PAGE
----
the game can't know for sure how long a frame will take to render when it starts rendering (otherwise it would know how long it could wait to start the process so that the frame is as new as possible before the next refresh). there is no way to avoid having frames that are being worked on during a vertical refresh.
  • JarredWalton - Friday, June 26, 2009 - link

    VSYNC is really the absolutely worst solution to this problem in my opinion. Let's say you have a game that runs at ~75FPS on average on your system, with VSYNC off. Great. Enable triple buffering and you still get 75FPS average, though some frames will never be seen. Use double buffering with VSYNC and you'll render 60FPS... ideally, at least.

    The problem with VSYNC is that you get lower minimum frame rates, and those become very noticeable. If you're running at 60FPS most of the time, then drop to 30FPS or 20FPS or 15FPS (notice how all of those are an even divisor of 60), those lows become even more distracting. Far more common, unfortunately, is that maintaining 60FPS with many games is very difficult, even with high-end hardware. Rather than getting a smooth 60FPS, what you usually end up with is 30FPS.

    Finally, in cases where the frame rate is much higher than the refresh rate, triple buffering does give you reduced image latency relative to double buffering with VSYNC - though as Derek points out it still has a worst case of 16.7ms (lower than double with VSYNC).
  • zulezule - Friday, June 26, 2009 - link

    Your comment made me realize that I'd prefer my GPU to render the 60 vsync-ed frames and stay cool, instead of rendering 300 fps (out of which 4/5 are useless), overheat, become noisy and maybe even crash. The only case when I'd want more frames rendered would be when they are used to insert something in the one visible frame, as for example if the 4 invisible frames are averaged with the visible one to create motion blur. However, I'm pretty sure beautiful motion blur can be obtained much more easily.
  • DerekWilson - Friday, June 26, 2009 - link

    The advantages still exist at a sub 60 FPS level. I just chose 300 FPS to illustrate the idea more easily.

    At less than 60 FPS, the triple buffered case still shows the same performance as double buffering -- they both start rendering the same frame after a refresh. double buffering with vsync still adds more input lag on average than the other cases.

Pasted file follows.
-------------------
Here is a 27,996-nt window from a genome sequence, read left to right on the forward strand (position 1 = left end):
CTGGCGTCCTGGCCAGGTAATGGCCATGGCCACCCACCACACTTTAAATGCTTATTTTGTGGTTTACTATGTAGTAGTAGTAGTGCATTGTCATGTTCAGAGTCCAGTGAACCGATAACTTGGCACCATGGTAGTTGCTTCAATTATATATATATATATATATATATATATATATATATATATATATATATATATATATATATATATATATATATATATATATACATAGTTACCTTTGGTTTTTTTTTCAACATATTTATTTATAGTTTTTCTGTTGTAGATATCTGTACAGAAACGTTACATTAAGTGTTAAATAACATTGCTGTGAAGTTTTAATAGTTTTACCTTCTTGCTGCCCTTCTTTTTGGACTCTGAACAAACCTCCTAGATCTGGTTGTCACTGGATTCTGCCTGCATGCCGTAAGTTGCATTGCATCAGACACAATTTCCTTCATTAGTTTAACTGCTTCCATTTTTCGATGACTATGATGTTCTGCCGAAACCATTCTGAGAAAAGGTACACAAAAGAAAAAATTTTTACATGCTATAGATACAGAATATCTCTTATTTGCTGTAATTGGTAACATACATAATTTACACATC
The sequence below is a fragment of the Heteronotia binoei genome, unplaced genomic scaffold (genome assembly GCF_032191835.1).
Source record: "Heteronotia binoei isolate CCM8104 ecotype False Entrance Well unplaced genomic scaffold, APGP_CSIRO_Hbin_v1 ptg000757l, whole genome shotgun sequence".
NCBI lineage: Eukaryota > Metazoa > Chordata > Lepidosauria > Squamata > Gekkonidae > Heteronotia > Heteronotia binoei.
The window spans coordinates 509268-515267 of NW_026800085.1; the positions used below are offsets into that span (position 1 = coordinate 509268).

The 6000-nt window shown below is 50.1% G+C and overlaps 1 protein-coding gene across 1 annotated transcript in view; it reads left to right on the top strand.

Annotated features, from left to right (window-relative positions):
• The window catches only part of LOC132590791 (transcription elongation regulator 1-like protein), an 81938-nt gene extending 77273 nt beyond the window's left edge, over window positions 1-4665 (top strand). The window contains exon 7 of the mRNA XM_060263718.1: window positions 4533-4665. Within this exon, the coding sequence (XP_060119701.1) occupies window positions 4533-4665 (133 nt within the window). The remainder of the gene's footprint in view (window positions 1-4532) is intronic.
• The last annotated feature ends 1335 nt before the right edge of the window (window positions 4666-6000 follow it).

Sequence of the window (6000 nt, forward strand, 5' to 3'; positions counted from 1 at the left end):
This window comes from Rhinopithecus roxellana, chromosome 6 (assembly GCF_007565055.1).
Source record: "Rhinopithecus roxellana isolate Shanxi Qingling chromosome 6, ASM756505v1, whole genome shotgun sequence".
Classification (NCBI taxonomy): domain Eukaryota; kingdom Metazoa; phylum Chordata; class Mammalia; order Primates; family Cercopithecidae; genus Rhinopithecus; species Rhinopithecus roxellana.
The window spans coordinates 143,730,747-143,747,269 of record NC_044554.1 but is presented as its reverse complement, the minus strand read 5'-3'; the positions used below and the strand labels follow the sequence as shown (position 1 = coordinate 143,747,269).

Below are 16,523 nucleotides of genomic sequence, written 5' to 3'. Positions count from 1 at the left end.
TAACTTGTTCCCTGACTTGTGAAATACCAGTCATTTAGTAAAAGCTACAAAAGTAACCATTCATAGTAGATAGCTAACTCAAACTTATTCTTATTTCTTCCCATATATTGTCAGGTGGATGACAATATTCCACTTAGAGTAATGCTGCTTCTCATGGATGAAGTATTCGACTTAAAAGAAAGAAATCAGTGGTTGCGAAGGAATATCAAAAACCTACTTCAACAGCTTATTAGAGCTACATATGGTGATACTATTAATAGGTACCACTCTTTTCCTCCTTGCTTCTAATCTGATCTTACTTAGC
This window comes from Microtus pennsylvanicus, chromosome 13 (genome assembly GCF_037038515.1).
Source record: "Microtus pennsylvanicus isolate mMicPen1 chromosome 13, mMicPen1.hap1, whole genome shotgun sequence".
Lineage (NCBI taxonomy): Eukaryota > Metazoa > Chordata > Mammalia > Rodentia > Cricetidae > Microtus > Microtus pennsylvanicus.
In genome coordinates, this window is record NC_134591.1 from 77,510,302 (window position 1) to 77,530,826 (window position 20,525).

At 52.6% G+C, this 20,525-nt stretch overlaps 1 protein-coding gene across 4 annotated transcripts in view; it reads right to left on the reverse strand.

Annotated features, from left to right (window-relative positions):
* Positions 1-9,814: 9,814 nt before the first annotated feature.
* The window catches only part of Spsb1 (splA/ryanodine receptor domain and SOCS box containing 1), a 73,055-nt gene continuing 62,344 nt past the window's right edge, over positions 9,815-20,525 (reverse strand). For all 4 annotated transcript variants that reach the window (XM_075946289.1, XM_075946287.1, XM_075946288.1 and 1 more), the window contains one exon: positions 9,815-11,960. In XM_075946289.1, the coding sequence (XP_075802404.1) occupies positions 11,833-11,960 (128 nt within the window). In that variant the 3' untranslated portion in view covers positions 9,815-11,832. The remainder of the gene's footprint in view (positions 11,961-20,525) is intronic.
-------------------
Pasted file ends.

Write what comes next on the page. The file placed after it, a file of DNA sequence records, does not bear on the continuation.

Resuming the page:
• Mills - Friday, June 26, 2009 - link

    You made a good case of something currently impossible (if I understand you correctly) being better than triple buffering but I don't see where you made the case that triple buffering isn't better than double buffering in the case of FPS being much greater than refresh rate.

    The point is, when we are given a choice between double and triple, is there a reason not to choose triple?
  • texkill - Friday, June 26, 2009 - link

    What's impossible about it?

    Yes, there are drawback to triple buffering. Implement it the way directX does by default and you get input lag. Implement it the way the article suggests and you get wasted cpu and jerky animation. And either way you are sacrificing video memory that could have been used for something else.
  • DerekWilson - Friday, June 26, 2009 - link

    1) DirectX does not implement triple buffering (render-ahead is not the same and should not be referred to as "triple buffering" when set to 3 frames). The way to think of the DX mess is that they set up a queue to for the back buffer, but there is only one real back buffer and one front buffer (even with 3 frame render ahead, it is essentailly double buffered if we're talking about page flipping).

    2) The triple buffering approach described in this article is the only thing that should actually be called "triple buffering" if we are contrasting it with "double buffering" and referring to page flipping. Additionally, it does not create jerky animation -- the animation will be much smoother than either double buffering with or without vsync (either because frames have less lag or because they don't tear).
  • toyota - Friday, June 26, 2009 - link

    yeah it makes me wonder why both card companies dont even allow it straight from the cp for DX games if there are no drawbacks. also it seems like all game developers would incorporate it in their games if again there were no drawbacks.